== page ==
Every single sight gag in “Diary of a Wimpy Kid: The Long Haul” telegraphs its punchline for what seems like an eternity. Anyone, young or old, who sees the movie — the fourth in a series of films based on Jeff Kinney’s books — can probably predict how each setup will pay off. It’s about as subtle as an anvil landing on your foot.
Whether the joke involves exploding baked goods, pigeon poop raining through a sunroof or teen antihero Greg Heffley (Jason Drucker) searching for his baby brother in a ball pit and coming up with a dirty diaper instead — an image that goes viral — the comic mayhem plays out in a slow, wait-for-it rhythm. When Greg’s trickster of a big brother Rodrick (Charlie Wright) eats a stick of fried butter at a country fair, then goes on a gravity-defying ride, you know exactly what’s going to happen. Every situation heralds a shameless ba-dum-BUM payoff.
Still, as a low comedy about crazed middle-American family life, “The Long Haul” pretty much delivers on its promise, diapers and all. At least the ratio of giggles to groans runs about 50/50.
The inspiration for the film is the ninth book in Kinney’s “Wimpy Kid” series about a small-for-his-age middle-schooler who longs to be cool and popular — and fails miserably. While “The Long Haul” has a totally new cast from the earlier movies — whose child actors are college-age now — director David Bowers helmed the last two releases (2011’s “Rodrick Rules” and 2012’s “Dog Days”) and co-wrote the latest screenplay with author Kinney. Thus, the tone strongly echoes the earlier films, and the animated line drawings based on Kinney’s illustrations still wittily punctuate the action. But the level of gross-out humor feels amped up, and the absence of Greg’s school friends on this road trip leaves a comedic void.
In addition to Drucker, a near look-alike for his predecessor Zachary Gordon, and Wright (replacing Devon Bostick), Owen Asztalos fills in for Robert Capron as Greg’s apple-cheeked best pal, Rowley. Alicia Silverstone and Tom Everett Scott ably replace Rachael Harris and Steve Zahn as Greg and Rodrick’s harried parents.
Alas, the new Rowley registers only briefly, before disappearing on vacation and leaving Greg to his fate. Missing altogether are Greg’s and Rowley’s magnificently nerdy schoolmates: the freckle-faced yuckiness connoisseur Fregley and the diminutive know-it-all Chirag (played by Grayson Russell and Karan Brar in the earlier films).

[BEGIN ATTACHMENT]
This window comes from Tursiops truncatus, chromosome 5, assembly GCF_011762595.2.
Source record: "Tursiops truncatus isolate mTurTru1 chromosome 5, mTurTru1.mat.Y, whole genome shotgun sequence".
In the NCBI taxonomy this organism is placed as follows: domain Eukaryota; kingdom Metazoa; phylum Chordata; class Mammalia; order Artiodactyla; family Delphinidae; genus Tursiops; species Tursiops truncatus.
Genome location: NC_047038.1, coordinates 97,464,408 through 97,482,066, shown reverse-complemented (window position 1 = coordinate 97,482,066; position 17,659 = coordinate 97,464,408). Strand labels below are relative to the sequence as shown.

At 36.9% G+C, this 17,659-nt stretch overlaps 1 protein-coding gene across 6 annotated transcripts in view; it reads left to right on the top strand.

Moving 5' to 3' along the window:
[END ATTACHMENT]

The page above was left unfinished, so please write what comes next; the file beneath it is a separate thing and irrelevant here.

Greg, the diarist of the title and our narrator, notes early on that as a kid, “You have zero control over your own life.” He wants a lazy summer, but his parents opt for a road trip to his great-grandmother’s 90th birthday party. Even worse, Mom rules that it’s going to be an “unplugged” trip, meaning no cellphones or other electronic devices. They set off, with Dad’s overpacked motorboat hitched to the car, and with Greg, Rodrick and toddler Manny (Dylan and Wyatt Walters) in the back seat, with Manny’s training potty. There’s also a piglet at one point.
What could go wrong?
At a nightmarish motel, Greg accidentally infuriates a hairy guest he dubs “Beardo,”(Chris Coppola) who thereafter tries to throttle Greg whenever their paths cross.
For Greg, the only upside to the trip is his plan to sneak off with Rodrick to a video-game expo. There, Greg hopes to expunge his “Diaper Hands” humiliation by appearing in a YouTube video with a star gamer. The rather flat third act cries out for the presence of Greg’s friends, as does the rest of the film. The family dynamics enlighten and amuse, but only up to a point. Like the long-suffering title character, viewers may be left wondering: Where are Greg’s nutty buddies when we need them?
PG. At area theaters. Contains lots of gross-out humor and at least one scene with young Greg stuck outside in his underwear. 90 minutes.